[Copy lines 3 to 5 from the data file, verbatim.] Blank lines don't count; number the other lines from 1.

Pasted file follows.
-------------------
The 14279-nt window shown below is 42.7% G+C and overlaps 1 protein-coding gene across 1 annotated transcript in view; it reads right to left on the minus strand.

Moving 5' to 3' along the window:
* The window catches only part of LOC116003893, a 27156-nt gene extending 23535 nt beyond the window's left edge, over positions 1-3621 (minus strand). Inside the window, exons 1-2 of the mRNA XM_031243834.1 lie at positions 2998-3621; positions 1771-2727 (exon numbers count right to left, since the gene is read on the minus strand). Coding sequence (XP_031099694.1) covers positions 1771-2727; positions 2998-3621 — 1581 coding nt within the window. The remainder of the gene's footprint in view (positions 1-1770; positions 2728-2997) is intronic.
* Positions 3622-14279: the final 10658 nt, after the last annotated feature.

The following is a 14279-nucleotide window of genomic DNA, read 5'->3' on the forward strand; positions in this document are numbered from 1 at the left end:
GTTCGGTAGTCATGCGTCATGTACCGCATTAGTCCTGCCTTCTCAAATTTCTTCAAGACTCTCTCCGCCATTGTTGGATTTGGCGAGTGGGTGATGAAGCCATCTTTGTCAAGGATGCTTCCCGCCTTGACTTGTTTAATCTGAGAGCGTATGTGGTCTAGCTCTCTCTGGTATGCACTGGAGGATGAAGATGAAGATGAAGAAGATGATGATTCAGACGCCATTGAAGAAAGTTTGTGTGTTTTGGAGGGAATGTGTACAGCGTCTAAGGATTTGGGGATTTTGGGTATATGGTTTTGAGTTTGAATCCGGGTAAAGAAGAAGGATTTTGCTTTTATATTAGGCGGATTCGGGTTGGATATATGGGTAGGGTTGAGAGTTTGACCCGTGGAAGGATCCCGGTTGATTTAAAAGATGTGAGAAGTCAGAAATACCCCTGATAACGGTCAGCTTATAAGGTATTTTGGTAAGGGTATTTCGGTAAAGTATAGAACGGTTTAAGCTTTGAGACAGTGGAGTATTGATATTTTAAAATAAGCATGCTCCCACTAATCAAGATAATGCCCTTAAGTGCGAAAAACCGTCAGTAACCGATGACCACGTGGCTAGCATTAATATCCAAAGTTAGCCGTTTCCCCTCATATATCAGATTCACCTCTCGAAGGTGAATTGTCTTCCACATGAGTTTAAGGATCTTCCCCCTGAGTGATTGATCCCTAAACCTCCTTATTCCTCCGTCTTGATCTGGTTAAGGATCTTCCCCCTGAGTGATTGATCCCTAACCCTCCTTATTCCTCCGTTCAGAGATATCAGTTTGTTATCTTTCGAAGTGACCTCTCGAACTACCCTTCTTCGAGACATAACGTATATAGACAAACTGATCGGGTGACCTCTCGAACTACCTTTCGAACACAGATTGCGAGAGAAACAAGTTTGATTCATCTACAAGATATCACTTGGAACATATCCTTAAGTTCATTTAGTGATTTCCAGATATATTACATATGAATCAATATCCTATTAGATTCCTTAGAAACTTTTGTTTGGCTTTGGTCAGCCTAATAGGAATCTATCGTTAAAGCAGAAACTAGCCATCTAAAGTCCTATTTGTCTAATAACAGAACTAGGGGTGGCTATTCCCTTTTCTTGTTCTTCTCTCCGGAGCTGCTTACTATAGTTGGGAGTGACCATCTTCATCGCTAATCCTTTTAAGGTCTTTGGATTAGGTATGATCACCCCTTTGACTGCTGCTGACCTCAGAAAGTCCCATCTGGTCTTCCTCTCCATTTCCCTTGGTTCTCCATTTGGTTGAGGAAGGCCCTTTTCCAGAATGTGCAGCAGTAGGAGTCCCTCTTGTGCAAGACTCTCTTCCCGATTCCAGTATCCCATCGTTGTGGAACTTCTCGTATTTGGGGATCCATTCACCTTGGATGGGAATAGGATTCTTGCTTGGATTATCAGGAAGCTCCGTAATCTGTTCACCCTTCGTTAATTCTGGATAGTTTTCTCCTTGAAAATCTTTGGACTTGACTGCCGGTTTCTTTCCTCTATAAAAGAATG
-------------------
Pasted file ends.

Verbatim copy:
* The window catches only part of LOC116003893, a 27156-nt gene extending 23535 nt beyond the window's left edge, over positions 1-3621 (minus strand). Inside the window, exons 1-2 of the mRNA XM_031243834.1 lie at positions 2998-3621; positions 1771-2727 (exon numbers count right to left, since the gene is read on the minus strand). Coding sequence (XP_031099694.1) covers positions 1771-2727; positions 2998-3621 — 1581 coding nt within the window. The remainder of the gene's footprint in view (positions 1-1770; positions 2728-2997) is intronic.
* Positions 3622-14279: the final 10658 nt, after the last annotated feature.

The following is a 14279-nucleotide window of genomic DNA, read 5'->3' on the forward strand; positions in this document are numbered from 1 at the left end: